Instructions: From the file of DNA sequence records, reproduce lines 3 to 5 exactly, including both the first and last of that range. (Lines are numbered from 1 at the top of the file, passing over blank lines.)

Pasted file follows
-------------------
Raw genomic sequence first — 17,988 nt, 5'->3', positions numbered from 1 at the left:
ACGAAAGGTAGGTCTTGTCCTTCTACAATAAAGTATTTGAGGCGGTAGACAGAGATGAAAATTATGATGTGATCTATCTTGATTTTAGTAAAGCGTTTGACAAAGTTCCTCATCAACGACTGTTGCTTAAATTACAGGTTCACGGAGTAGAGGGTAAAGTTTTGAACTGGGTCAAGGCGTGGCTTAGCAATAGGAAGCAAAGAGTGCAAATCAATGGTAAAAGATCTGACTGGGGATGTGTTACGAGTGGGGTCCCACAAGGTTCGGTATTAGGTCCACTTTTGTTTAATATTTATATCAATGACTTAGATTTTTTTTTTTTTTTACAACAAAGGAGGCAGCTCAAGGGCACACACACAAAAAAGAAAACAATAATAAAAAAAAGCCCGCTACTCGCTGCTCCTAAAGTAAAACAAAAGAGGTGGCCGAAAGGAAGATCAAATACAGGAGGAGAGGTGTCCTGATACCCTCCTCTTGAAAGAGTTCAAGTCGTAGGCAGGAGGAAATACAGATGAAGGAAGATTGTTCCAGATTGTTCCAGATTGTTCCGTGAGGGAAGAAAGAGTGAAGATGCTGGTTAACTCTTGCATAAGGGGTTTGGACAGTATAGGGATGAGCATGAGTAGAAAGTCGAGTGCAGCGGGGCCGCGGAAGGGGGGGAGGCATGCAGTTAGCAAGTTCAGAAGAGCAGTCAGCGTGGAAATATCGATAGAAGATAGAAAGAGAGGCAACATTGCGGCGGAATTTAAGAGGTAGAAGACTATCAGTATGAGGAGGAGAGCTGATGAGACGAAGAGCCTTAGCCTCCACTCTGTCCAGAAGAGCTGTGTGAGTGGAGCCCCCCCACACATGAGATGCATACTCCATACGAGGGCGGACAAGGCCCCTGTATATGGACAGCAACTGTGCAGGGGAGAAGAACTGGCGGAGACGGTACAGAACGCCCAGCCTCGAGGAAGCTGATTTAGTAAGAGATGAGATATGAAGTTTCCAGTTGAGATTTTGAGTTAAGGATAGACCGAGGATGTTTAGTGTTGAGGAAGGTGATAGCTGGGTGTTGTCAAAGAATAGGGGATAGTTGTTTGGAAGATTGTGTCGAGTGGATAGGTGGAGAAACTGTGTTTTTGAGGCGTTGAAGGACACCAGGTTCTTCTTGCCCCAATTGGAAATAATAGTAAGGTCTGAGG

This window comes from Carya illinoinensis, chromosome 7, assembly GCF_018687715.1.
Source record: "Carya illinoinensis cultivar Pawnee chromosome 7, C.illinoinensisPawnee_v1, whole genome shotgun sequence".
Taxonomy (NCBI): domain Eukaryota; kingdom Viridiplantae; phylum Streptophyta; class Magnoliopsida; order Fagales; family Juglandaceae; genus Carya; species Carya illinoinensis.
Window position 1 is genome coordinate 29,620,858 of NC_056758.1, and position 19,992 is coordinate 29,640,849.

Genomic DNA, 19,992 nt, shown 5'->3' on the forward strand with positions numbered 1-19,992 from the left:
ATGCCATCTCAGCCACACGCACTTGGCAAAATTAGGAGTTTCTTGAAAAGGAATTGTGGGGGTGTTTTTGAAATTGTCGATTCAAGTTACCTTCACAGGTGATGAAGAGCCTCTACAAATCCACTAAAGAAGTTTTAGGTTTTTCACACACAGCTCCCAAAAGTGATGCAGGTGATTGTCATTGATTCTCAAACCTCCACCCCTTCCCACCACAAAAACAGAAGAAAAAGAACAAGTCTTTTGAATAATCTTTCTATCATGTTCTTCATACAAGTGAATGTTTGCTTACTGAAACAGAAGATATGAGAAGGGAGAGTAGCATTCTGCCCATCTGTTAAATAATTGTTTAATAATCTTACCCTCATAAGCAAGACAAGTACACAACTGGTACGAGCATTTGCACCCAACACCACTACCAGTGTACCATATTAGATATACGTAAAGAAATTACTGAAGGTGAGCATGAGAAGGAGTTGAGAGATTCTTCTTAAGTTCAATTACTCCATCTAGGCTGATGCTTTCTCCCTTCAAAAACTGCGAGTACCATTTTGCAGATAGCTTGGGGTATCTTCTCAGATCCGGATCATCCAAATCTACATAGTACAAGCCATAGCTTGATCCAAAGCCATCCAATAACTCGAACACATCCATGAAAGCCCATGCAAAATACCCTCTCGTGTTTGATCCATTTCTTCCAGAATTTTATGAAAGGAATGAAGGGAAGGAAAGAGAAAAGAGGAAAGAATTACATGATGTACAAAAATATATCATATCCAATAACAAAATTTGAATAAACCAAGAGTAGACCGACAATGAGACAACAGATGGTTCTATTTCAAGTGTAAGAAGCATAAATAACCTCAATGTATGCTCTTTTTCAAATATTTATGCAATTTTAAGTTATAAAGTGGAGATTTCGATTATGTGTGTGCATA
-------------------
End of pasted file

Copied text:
This window comes from Carya illinoinensis, chromosome 7, assembly GCF_018687715.1.
Source record: "Carya illinoinensis cultivar Pawnee chromosome 7, C.illinoinensisPawnee_v1, whole genome shotgun sequence".
Taxonomy (NCBI): domain Eukaryota; kingdom Viridiplantae; phylum Streptophyta; class Magnoliopsida; order Fagales; family Juglandaceae; genus Carya; species Carya illinoinensis.